Music review: Gong

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When venerable Gong leader Daevid Allen passed away last year following six decades at the helm of this pioneering psychedelic warhorse, many assumed they couldn’t continue without him. However, thanks to a chance meeting facilitated by snooker legend turned successful ­prog-rock DJ Steve Davis, Allen personally chose singer/guitarist Kavus Torabi as his successor, and urged the band to continue their voyage. So here they are, back on the road with their first post-Allen album, the winningly titled Rejoice! I’m Dead! Allen would be proud, as their wild, eccentric spirit remains undimmed.

Gong ****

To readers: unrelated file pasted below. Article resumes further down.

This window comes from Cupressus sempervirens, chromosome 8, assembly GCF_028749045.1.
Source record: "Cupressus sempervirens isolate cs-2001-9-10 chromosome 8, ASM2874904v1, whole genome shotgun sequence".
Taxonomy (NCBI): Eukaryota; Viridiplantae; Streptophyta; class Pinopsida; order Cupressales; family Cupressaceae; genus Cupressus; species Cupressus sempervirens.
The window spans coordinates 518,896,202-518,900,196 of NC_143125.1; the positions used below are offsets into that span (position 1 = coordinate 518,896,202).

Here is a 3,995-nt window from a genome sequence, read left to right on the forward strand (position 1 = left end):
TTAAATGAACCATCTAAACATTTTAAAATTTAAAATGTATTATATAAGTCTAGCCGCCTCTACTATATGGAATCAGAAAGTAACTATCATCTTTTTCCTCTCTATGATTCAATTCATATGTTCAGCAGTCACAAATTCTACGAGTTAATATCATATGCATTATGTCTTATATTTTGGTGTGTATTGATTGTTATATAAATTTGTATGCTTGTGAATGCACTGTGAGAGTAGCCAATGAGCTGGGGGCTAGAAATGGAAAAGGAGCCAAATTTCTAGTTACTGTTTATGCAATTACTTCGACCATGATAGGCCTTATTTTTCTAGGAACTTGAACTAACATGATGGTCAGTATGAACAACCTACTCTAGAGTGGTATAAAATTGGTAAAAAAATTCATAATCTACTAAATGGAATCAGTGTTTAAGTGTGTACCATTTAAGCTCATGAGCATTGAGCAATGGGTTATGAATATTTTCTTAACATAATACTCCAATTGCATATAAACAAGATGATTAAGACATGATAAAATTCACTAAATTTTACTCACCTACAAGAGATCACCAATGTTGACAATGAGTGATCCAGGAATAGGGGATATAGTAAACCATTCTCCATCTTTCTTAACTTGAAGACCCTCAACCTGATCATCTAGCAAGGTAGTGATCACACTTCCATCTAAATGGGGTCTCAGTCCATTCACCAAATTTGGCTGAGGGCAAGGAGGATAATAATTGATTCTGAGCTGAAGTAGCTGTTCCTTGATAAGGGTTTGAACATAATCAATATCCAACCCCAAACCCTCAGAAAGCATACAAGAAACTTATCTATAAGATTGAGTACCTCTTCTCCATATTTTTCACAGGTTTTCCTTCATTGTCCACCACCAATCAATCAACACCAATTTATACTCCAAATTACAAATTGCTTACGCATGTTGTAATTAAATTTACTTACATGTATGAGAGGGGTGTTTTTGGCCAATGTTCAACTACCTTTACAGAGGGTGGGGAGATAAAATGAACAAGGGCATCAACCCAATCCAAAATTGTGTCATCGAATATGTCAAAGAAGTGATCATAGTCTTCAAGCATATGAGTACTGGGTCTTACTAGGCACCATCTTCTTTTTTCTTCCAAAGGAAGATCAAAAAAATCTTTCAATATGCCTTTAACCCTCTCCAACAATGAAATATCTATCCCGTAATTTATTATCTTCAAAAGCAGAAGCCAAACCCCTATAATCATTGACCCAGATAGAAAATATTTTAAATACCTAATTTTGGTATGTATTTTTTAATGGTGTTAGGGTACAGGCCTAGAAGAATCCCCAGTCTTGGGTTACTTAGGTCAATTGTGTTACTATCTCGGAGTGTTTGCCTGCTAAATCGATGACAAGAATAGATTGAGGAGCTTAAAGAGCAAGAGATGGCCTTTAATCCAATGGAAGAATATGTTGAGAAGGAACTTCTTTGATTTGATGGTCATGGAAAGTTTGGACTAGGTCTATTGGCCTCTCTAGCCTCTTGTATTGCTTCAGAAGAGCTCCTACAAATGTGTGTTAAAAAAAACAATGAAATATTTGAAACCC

Audio, Glasgow

Whereas their contemporaries Pink Floyd eventually became bloated and rich, Gong never wavered: they’re still the real psychedelic underground deal. Their swirling stew of progressive rock, avant-garde jazz, proto-punk and quirky English pop is a marvel to behold.

Looking like Elliot Gould on a cosmic journey of self-­discovery, mushroom-haired, flying saucer-eyed Torabi is a charismatic centrepiece. He looked utterly thrilled, as well he should.

Aided by multi-instrumentalist Ian East’s undulating flute, the undoubted highlight was an arrestingly lengthy piece, presumably titled The Day James Galway Lost His Mind, which began with a mesmeric eastern-via-Jupiter drone before exploding into a thundering prog-punk freak-out.

Impressive new offerings such as The Unspeakable Stands Revealed and the ecstatic title track from Rejoice! (“I’m dead, at last I’m free”) merged seamlessly with cult favourites such as Eat That Phone Book and Camembert Electrique.

Despite being almost 50 years old and containing no original members, Gong are still energised and vital. Longer may they roam.